With stores closing at a record pace — the first half of 2017 saw more retail store closures than all of 2016 — retailers must look to digital in order to remain relevant. Looking at the companies in L2’s Digital IQ Index: Specialty Retail that saw the most extreme changes to their ranking in the past year – either positively or negatively – offers other brands an instructional example of how to move up in the digital ranks.
Aerie: AVERAGE to GIFTED
Admittedly, Aerie benefits from a shared site platform with parent brand American Eagle. But the brand stands out from its parent with savvy digital investments, like dominant ownership across key search terms and the #AerieREAL video campaign. On Facebook, Aerie’s chatbot presents users with a series of paired images and then recommends products based on which they like better.
Aldo: AVERAGE to GIFTED
One of this year’s biggest digital winners, Aldo recognizes the critical role that omnichannel plays in linking stores and e-commerce. The brand added click and collect as a fulfillment option, letting customers buy items online and pick them up in-store, and consolidated inventory from its store and warehouse network to facilitate online order fulfillment. Meanwhile, Aldo integrates technology with traditional shopping by letting store visitors use iPads and send messages via the brand app.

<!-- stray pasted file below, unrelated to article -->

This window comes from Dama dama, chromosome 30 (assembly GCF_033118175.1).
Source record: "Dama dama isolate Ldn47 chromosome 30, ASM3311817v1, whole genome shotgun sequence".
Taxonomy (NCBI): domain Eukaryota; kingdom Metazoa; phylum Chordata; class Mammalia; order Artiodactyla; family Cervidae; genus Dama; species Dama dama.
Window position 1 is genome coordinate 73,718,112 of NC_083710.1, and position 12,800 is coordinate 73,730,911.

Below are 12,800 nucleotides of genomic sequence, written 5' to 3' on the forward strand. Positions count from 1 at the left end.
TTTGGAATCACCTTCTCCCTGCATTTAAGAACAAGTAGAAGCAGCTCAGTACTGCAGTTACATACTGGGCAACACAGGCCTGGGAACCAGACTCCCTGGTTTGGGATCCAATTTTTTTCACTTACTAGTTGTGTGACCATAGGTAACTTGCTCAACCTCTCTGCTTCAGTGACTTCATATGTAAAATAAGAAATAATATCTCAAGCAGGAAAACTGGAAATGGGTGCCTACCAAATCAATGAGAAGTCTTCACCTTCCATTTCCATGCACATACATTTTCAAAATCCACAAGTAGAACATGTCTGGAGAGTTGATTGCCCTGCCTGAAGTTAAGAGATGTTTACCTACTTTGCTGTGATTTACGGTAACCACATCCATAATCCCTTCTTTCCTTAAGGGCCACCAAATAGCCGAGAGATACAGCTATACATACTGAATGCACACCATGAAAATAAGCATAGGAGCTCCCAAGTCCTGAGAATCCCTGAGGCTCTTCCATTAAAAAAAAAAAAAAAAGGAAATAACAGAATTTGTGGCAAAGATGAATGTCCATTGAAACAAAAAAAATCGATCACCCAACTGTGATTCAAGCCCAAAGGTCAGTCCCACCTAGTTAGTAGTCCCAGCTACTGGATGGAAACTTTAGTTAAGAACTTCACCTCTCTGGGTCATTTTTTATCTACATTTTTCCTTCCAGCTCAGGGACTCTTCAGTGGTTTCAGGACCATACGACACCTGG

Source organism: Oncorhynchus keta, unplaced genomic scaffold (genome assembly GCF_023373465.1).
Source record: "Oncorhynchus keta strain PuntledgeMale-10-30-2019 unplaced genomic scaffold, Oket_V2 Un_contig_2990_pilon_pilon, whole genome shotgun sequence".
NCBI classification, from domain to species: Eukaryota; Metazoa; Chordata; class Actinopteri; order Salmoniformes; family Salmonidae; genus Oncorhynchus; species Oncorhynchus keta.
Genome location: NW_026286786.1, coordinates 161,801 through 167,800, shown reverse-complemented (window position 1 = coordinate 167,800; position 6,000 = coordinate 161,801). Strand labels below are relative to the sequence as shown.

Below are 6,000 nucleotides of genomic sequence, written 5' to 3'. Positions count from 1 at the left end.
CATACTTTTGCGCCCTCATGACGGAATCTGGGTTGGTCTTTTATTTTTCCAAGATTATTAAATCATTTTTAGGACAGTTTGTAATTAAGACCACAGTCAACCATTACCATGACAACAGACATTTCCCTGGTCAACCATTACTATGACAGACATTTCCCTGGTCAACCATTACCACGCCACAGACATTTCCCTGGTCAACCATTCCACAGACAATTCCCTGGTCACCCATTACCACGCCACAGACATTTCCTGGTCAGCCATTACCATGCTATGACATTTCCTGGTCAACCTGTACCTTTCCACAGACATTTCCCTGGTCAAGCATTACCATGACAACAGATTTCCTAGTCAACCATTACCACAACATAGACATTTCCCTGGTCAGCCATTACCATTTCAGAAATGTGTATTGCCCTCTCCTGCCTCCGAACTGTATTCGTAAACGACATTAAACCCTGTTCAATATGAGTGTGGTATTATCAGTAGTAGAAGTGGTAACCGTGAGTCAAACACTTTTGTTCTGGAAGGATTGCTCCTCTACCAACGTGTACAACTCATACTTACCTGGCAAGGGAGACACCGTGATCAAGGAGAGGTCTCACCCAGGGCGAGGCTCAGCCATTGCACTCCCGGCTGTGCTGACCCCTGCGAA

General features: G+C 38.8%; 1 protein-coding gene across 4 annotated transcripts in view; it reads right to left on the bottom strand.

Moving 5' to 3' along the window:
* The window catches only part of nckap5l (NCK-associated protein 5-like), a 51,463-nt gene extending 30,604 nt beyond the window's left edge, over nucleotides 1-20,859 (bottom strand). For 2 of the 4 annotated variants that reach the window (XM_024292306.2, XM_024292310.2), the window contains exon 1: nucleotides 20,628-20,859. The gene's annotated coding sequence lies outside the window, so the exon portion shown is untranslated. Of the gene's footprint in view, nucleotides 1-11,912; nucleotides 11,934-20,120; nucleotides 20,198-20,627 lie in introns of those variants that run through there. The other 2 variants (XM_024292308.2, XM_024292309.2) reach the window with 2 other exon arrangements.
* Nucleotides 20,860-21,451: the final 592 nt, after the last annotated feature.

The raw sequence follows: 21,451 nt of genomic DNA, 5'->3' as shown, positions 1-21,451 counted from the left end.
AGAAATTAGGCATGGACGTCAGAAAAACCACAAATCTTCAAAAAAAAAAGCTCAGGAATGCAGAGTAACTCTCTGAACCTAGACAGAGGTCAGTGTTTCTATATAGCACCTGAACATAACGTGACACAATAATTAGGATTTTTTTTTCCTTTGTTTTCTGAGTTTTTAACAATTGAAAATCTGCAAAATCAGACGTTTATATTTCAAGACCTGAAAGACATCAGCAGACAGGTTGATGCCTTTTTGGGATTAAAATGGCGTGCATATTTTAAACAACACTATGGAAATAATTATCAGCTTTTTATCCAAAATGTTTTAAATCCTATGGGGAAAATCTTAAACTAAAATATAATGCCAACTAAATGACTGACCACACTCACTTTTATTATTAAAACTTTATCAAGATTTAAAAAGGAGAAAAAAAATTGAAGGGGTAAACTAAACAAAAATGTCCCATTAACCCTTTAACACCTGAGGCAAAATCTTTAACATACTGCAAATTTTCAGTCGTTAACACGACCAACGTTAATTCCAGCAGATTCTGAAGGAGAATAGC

Michael Kors: AVERAGE to GIFTED
Michael Kors continues to excel across social media platforms with strategic celebrity partnerships. Furthermore, Destination Kors consistently delivers fresh content relating to new product releases, as well as behind-the-scenes coverage of fashion shows and interviews with models.
Chicos: GIFTED to AVERAGE
A lack of investment in site updates pushed the retailer down in L2’s ranking. Chico’s also registers minimal organic visibility on key search terms, even though the brand invests in both PLAs and AdWords.
Steve Madden: GIFTED to AVERAGE
Weak site investments have contributed to dwindling traffic. Additionally, Steve Madden fails to stack up to category competitors on social media, despite activity on both Snapchat and Instagram Stories.
Compared to teen apparel competitors, the brand falls short on site, digital marketing, and social investments. Its lack of omnichannel investments and integrated inventory information also limit the site experience.